Dawn Staley went from being a 5-foot-5 point guard from the tough streets of North Philadelphia to being immortalized among basketball’s greatest as the newest female player of the Naismith Hall of Fame Sunday.
“It’s a tremendous honor, It’s something you don’t prepare for,” she said prior to her induction. “I’ll never forget this feeling as long as I live. I’m still in awe.”
Staley was the National High School Player of the Year at Dobbins Tech in 1988 before twice being named the NCAA Player of the Year at the University of Virginia. She led the Cavaliers to the NCAA final in 1991 and remains the only woman on the losing end to be named Most Outstanding Player of the Final Four. She would win three Olympic gold medals in Atlanta, Sydney and Athens, two FIBA World Championships and be a five-time WNBA All-Star.
“I didn’t even know I was on the ballot,” Staley said. “For me, I just played the game like I always played it, I really loved it, I was competitive, it’s been my passion, I’m not talking about playing in the Olympic Games, playing in the national championship, I’m talking about playing on the playground, I got the same feeling whatever stage I played on.”
Currently the coach of South Carolina, Staley coached Temple from 2000 to 2008, where she was able to teach current Phoenix Mercury forward Candice Dupree.
“Candice I’m not surprised,” Staley said of Dupree’s accomplishments. “I saw her do it night in and night out for us at Temple. I’m just hoping she has an opportunity to get on an Olympic team. With her talent, she’s paid her dues, she’s been an All-Star, the next thing to check off her list is to be an Olympian. I hope that Candice will be selected to be an Olympian. I’d rather for Candice to be a part of it than myself, I’ve been to the Olympic Games, if I had to choose, I’d choose Candice.”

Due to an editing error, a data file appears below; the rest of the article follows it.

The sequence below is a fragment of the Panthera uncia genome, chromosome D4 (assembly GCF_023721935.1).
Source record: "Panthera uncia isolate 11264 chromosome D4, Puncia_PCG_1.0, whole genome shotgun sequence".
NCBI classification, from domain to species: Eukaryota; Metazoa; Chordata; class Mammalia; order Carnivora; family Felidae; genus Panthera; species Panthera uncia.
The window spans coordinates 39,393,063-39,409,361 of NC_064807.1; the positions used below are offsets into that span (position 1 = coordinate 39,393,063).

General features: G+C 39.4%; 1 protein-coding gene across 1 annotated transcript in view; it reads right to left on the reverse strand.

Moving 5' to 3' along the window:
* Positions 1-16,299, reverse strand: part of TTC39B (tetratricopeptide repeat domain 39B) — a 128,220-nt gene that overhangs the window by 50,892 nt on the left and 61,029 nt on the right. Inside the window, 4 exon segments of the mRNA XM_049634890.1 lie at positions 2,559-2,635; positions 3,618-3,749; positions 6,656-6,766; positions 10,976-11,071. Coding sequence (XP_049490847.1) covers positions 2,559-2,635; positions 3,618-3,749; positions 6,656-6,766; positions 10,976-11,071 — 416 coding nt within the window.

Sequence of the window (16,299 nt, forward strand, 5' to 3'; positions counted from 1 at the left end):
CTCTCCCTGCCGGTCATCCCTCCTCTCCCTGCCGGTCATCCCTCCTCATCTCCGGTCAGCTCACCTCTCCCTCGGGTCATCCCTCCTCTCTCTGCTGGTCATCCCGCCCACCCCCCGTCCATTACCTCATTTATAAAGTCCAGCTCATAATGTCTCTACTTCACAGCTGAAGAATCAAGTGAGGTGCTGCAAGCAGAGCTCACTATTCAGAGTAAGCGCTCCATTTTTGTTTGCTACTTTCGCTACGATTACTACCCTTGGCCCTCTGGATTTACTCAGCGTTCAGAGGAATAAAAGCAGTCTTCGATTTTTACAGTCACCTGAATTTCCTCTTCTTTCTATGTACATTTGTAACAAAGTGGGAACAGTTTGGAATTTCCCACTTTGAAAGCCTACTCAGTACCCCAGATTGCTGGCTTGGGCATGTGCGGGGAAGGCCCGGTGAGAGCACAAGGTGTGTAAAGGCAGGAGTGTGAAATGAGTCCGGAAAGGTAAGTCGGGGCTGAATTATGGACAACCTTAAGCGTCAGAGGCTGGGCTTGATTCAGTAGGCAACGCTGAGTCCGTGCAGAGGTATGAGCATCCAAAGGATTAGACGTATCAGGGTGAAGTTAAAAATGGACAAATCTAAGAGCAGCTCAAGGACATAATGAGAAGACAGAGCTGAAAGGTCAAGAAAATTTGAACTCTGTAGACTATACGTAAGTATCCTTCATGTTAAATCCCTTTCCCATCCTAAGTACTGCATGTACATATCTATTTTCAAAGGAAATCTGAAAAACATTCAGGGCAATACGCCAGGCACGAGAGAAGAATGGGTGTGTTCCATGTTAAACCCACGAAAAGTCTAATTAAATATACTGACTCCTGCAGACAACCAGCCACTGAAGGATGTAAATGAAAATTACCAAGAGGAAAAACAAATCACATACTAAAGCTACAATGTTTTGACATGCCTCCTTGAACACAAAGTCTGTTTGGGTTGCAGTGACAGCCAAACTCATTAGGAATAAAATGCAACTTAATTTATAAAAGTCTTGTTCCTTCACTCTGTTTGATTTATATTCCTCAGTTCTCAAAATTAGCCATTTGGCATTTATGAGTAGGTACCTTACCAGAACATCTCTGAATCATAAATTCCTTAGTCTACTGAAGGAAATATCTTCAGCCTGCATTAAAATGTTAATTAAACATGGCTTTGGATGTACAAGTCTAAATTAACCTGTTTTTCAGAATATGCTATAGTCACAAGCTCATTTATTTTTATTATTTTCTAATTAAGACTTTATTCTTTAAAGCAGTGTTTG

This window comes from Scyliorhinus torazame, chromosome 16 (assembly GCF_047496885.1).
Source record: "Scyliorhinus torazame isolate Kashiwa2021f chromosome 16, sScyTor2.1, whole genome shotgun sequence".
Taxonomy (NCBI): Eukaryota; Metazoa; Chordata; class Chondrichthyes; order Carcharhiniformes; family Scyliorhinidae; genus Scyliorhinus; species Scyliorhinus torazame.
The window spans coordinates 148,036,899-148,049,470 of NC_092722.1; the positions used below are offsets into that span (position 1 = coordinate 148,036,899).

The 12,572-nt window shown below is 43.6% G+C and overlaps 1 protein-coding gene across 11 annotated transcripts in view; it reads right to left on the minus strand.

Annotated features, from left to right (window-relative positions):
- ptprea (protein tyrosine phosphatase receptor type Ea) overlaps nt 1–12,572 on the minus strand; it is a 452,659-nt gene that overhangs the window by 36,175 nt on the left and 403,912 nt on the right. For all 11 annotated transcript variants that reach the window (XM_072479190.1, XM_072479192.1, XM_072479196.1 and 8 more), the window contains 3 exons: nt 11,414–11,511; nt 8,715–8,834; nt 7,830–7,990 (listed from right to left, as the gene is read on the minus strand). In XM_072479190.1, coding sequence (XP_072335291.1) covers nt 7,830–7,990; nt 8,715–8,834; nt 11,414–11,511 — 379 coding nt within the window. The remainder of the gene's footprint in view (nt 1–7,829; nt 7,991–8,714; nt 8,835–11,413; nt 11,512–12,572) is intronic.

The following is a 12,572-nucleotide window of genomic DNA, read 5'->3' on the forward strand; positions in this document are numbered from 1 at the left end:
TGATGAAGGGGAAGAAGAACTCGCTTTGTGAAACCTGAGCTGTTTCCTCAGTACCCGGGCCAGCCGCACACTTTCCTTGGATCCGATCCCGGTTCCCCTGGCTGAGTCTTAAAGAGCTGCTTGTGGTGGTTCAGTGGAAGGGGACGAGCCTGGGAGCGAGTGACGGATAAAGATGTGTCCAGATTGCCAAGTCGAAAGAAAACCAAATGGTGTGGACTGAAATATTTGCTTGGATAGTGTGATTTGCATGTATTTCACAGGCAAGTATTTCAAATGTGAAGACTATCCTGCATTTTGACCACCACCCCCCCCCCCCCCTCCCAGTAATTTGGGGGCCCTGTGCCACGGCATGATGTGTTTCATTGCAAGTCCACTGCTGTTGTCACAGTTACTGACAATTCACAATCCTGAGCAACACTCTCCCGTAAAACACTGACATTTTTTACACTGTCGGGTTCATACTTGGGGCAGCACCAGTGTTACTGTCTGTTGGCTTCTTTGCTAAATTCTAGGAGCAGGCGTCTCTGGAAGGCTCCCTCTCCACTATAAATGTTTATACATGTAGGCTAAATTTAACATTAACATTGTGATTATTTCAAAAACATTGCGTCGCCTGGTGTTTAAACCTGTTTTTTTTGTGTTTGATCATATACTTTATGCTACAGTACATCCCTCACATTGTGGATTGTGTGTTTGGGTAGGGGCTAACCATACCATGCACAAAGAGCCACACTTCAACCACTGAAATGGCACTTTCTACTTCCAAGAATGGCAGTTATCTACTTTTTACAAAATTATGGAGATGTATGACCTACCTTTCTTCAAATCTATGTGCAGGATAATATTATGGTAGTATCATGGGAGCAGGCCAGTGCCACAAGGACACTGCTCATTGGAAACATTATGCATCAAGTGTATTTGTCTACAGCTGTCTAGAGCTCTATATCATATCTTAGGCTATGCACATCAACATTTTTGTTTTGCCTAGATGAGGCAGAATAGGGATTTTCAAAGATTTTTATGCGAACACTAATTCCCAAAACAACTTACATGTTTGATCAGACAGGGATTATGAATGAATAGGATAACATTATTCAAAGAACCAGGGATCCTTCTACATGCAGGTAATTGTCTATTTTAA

It was just days ago that Connecticut coach Geno Auriemma announced he would be returning as coach as the national team for Rio in 2016, and Staley, who was an assistant under Anne Donovan for Beijing in 2008, doesn’t believe she will be on his staff.
Always an advocate of giving back, the founder of the Dawn Staley Foundation traveled throughout Africa in August, performing charitable tasks in Malawi, Tanzania, Zambia, Rwanda, and South Africa.
“I just went on a wonderful trip with the Bill Clinton Foundation, and I witnessed a lot of wonderful things,” Staley said. “I witnessed deaf people hearing for the first time. President Clinton, through his foundation, is changing an entire continent, through the knowledge from generation to generation, what a wonderful feeling I had, the things we can do through our own lives.”
Sylvia Hatchell, the North Carolina women’s coach who also was enshrined on Sunday, remembered Staley as one of the toughest rivals she’s faced in the ACC.
“Dawn was a great player,” she said. “When I first started coaching at North Carolina, she was at Virginia, and they used to beat us like a drum. I can remember one time, they were beating us by 40 or 50, and Dawn was dribbling over by the sideline, by the bench and saying to (Virginia coach Debbie Ryan) ‘What to you want us to practice on, what do you want to work on?' That was motivation to me because Dawn was such a great player and now such a great coach, as well.”
Staley continues a parade of women’s players started three years ago with Cynthia Cooper-Dyke, Teresa Edwards and Katrina McClain. In the 13 years before them, only Lynette Woodard and Hortencia de Fatima Marcari were inducted. It seems now it will be a trend that will only continue, as the generation that rose to the occasion in Atlanta and gave birth to the WNBA is increasingly respected among the circles of basketball royalty.